A split between the football members and the Catholic schools has long been blog and message board fodder, yet the fact remains that the Big East basketball contract (which is larger than the football contract) depends upon the large markets that those Catholic universities provide.  Therefore, a split won’t happen unless there’s a big-time incentive to do so (i.e. the Big IIX splits apart and a bunch of BCS programs need a new home).

As for the prospects of a Big East TV network, call me EXTREMELY skeptical that it could work.  If the Pac-10 is going to have a tough time making a network pay off financially, and that’s a conference with significantly better market penetration on the West Coast than the Big East on the East Coast, then I don’t know how a Big East network could ever get off the ground.  The Big Ten Network had a perfect storm of a top-level cable partner (Fox) that provided national carriage immediately (Fox had control of DirecTV at BTN’s launch) plus large schools with large alumni bases that REALLY care about college sports located in large markets that don’t have a lot of regional cable network competition.  It’s a different proposition to attempt to get a network onto basic cable in the New York City area, which already pays for YES, SNY and MSG, when the Big East isn’t even the clear dominant conference in that region.  (The most popular conference in the Mid-Atlantic according to a 2007 NCAA study: the Big Ten.)  Without NYC, the Big East network simply won’t come to fruition (and conference helper Paul Tagliabue apparently agreed when he bashed the notion of people on Long Island watching Rutgers after their tennis matches).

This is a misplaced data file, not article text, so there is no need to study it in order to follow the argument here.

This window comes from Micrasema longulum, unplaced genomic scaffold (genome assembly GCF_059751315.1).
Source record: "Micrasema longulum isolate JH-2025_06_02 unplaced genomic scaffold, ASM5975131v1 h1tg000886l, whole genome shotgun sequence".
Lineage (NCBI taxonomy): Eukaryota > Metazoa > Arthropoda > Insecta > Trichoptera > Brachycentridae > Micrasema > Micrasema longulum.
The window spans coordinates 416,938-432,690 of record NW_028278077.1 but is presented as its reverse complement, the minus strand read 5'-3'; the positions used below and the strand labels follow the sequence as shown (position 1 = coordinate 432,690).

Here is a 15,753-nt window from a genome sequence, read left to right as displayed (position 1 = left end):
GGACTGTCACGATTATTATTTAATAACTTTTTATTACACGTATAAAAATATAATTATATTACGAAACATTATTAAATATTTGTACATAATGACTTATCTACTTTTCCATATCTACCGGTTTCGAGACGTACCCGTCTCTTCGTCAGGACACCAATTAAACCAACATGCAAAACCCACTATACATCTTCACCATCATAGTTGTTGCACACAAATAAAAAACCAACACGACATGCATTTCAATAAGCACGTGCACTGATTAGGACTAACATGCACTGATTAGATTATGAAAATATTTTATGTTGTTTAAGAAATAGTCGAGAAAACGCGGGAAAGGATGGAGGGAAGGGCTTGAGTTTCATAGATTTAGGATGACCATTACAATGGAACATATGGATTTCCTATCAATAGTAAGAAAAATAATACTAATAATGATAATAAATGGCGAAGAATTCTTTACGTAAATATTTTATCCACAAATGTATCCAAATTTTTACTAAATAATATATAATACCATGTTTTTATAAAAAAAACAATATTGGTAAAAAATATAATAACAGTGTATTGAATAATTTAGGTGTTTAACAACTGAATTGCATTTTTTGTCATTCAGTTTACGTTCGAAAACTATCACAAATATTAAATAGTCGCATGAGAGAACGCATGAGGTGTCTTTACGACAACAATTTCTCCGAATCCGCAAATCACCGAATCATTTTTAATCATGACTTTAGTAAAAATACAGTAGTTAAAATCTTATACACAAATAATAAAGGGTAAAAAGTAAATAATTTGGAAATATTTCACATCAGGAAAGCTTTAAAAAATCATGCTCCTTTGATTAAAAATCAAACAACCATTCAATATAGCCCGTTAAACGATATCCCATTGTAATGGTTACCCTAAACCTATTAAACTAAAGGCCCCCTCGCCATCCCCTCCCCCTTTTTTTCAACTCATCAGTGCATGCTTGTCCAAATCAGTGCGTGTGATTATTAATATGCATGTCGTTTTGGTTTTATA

So, the Big East is in a stalled car.  Individual members that want to get into the Big Ten (Rutgers, Syracuse, Pitt) might actually wish that things were more fluid again, but until Notre Dame wants something other than independence, the Big East will talk publicly about “exploring” plans for a TV network and expansion and implement absolutely none of them.

ELMO THREAT LEVEL

BIG IIX

Oh, the Big IIX.  The more that I think about how this conference is still alive, the more that I understand how guys like Bernie Madoff can steal millions from otherwise smart people.  Dan Ponzi Beebe sold a handshake deal to academic leaders holding degrees galore with millions of dollars of unwritten promises based on (1) supposed future TV income that won’t be negotiated until a few years from now and (2) exit fees from Nebraska and Colorado that will be tied up in litigation for years and will likely be significantly discounted from the current sticker price.  Not only that, but some Big IIX people have actually deluded themselves into thinking that Arkansas would leave the SEC and Notre Dame would give up its entire identity as an independent to join this “conference” based on future revenue that doesn’t yet exist and isn’t in writing ANYWHERE.  WTF?!